Step right up! The “Funhouse” issue is now available. It walks, it talks, it crawls on its belly like a reptile . . .
Featuring astounding art and fiction by Mark Axelrod; Tom Barrett; David Berger; Norman Conquest; R J Dent; Muriel Falak; Eckhard Gerdes; Richard Gessner; Alfred Jarry; Richard Kostelanetz; Amy Kurman; Mantis; Kate Meyer-Currey; Bob McNeil; Lillianne Milgrom; Lance Olsen; Paul Rosheim; Doug Skinner; Nile Southern; and Jim Yoakum.
THE BOOK WITH THE GREEN COVER. A collection of Norman Conquest‘s verbo-visual vices, including posters, charts, mock book & magazine covers, rectified readymades, typographic diversions, found novels, and other detritus. Illustrated with color plates and silverware.
BLACK SCAT REVIEW 23: Wordplay Bask in the lilt & spew of vowels & consonants, the litter of letters lost & found, visual lipograms, puzzles, puns, and blazing wordplay from the KO Corral.
FEATURING: Mark Axelrod, Tom Barrett, Kevin Brown, Norman Conquest, Brian Coughlan, John Crouse, S. C. Delaney, Paul Forrestal, Ryan Forsythe, Eckhard Gerdes, Penelope Gerdes, Joseph Harms, Amy Kurman, Opal Louis Nations, Angelo Pastormerlo, Steve Patterson, Derek Pell, Agnès Potier, Raymond Queneau, Paul Rosheim, Gerard Sarnat, Doug Skinner, Michel Vachey, Carla M. Wilson, and D. Harlan Wilson.
The merry Marquis de Sade is back with another witty chapbook in our Pocket Erotica series. The Self-Made Cuckold, translated from the French by RJ Dent, follows in the footsteps of the author’s Retaliation (Pocket Erotica #17), a similarly rare work sans the notorious content he is known for. Indeed, both titles contain no savage orgies nor flagellation. These little gems are —by comparison to The120 Days of Sodom—libertine light and amusingly smutty. There are also strains of feminism running through both books.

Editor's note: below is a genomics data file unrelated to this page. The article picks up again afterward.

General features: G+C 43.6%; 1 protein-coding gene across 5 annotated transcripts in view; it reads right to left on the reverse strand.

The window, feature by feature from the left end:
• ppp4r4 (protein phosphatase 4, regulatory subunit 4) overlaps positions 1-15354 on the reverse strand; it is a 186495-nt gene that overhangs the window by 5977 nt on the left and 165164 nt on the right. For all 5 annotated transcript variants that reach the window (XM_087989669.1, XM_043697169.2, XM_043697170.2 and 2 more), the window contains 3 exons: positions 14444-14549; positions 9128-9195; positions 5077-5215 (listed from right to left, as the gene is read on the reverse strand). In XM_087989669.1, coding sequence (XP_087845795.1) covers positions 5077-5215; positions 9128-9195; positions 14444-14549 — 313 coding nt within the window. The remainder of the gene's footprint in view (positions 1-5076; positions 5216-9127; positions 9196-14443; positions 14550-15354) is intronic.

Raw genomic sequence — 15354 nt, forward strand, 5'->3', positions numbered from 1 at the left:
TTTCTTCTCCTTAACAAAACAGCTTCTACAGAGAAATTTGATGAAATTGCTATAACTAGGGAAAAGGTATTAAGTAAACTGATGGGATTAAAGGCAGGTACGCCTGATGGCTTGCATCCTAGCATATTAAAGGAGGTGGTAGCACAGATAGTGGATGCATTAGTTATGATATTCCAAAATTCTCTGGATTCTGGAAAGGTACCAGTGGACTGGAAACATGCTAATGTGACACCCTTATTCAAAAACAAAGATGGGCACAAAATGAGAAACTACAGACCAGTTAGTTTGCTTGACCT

For those who have never encountered de Sade, it should be pointed out that he was a gifted stylist whose sentences were exquisitely crafted. Here is how The Self-Made Cuckold begins:
One of the greatest deficiencies of ill-bred people is that they constantly utter a host of indiscretion, slanders or defamations on everyone that breathes, very often in the presence of people they do not really know. One cannot imagine the number of problems that this sort of idle chatter causes: what honest man can stand by and hear evil spoken about someone he cares for without reprimanding the fool who said it?